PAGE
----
Consensus on how to advance a stalled attempt to expand the Monroe Convention Center is still eluding elected officials, despite three joint city and county meetings over the past couple months aimed at jump-starting the process.

While questions about financing the project using food and beverage tax dollars — revenue collected as part of a countywide tax applied to residents and visitors’ bills when they dine out — and the overall size of the facility seem mostly resolved, the sticking points that remain include a decision on what type of entity would run the show of designing, constructing and expanding the convention center; its representation; and where to build the facility.

These mires are similar to what stalled the project during the summer and led to the county commissioners’ proposal that city and county elected officials meet to hash it out.

“We are pretty much right where we were in July,” county Commissioner Lee Jones said, adding a bright spot is that they have at least gotten a better grasp on the financial capability to build a $44 million, 60,000-square-foot expanded convention center with a 30,000-square-foot exhibit hall/ballroom on land near the existing convention center, located on the southwest corner of the West Third Street and South College Avenue intersection.

The $44 million estimate includes not only financing for the new facility but renovating the existing center and building an elevated pedestrian bridge connecting the two structures. The plan is to issue a bond, backed primarily the city’s share of the food and beverage tax revenue, to pay for the project.

In addition, for an expanded convention center to be successful, officials also propose building a $15 million parking garage nearby using city tax increment finance money.

One path forward presented

In a memo to elected officials on Monday, Mayor John Hamilton stated the next step should be creating either a capital improvement board or a 501(c)(3) to work on the design, construction and future management of an expanded convention center. He added the city should be the one making majority of the appointments to such an entity.

He justified this by stating the city is putting more resources toward the convention center expansion project. This includes a greater share of the food and beverage tax dollars collected. The city has committed to using its share of food and beverage tax to expand the convention center. The county also receives food and beverage tax dollars, but no commitment has been made so far to spend any of its portion on the convention center project.

However, the county, through a partnership with a Monroe County Convention Center Building Corp., a holding corporation the county created to help issue debt to build the existing convention center and purchase land around it, owns the existing convention center property and much of the nearby land that is needed for either the new expanded facility or proposed complementary structures like a new hotel or parking garage.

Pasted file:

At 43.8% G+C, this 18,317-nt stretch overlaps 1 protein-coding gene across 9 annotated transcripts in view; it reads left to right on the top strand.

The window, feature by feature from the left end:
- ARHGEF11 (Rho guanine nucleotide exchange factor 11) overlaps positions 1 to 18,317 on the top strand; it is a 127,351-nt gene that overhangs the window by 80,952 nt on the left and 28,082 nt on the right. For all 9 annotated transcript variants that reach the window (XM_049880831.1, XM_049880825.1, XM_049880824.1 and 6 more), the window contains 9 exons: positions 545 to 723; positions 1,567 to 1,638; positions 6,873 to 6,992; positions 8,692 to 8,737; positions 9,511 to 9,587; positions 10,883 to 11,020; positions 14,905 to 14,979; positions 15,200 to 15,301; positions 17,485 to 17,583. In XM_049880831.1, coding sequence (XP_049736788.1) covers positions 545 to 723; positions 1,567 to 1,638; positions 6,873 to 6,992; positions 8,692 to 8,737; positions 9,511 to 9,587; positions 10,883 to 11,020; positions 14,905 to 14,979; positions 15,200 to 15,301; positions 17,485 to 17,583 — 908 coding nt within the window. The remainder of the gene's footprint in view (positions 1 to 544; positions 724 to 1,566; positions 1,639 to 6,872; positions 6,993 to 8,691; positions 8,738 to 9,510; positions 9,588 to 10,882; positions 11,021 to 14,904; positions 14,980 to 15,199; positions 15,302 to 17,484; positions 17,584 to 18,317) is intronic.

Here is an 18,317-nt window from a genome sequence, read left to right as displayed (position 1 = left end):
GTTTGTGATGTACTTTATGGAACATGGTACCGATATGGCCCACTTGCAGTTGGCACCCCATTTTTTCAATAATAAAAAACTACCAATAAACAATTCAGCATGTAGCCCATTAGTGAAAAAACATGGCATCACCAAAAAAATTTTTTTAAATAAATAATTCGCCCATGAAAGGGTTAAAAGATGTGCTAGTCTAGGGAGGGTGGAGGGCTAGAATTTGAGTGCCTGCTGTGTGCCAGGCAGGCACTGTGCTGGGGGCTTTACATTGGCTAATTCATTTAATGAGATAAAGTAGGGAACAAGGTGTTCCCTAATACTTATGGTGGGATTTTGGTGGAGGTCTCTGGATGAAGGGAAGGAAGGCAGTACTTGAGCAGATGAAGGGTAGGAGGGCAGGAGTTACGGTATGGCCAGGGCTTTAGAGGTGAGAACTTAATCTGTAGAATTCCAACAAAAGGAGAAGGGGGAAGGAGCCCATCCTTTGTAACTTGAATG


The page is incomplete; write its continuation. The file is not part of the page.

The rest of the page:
But this year the city purchased most of the block just north of the convention center, where the Bunger & Robertson law offices are located, as a possible expansion site, and it also owns a slice of land just south of the current center.

Hamilton sees both the city and county transferring control of their convention center-related properties to the new governing entity designing, building and managing a future expanded convention center.

However, the Monroe County Board of Commissioners oppose the idea that any new governing entity overseeing the project should have a city majority. Monroe County Commissioner Julie Thomas felt the elected officials at their last joint meeting this past week made it clear they wanted equal appointments, regardless of whether it is a capital improvement board or nonprofit.

“And now, the mayor is backtracking on that, and it’s disappointing,” Thomas said Tuesday afternoon.

Hamilton said he addresses the equal appointments concern in the next part of his memo: more city representation on the Monroe County Convention & Visitors Commission. This body oversees the expenditures of the innkeeper’s tax, some of which goes to support the operation of the existing convention center.

Hamilton said officials raised the innkeeper’s tax as an example that the county has more skin in the game and in response thought ensuring city representation on that board was important in maintaining an equal partnership.

The commissioners disagree.

Jones said the makeup of the visitors’ commission is dictated by state law. The county commissioners and the county council both have appointments to that board. For the commissioners, one of their two appointments has to be the director or assistant director of the Indiana Memorial Union hotel. The county council, on the other hand, has to appoint a member that is either a general manager or owns a hotel of more than 40 beds.

“These are not political appointments,” Jones said during the county council meeting Tuesday night.

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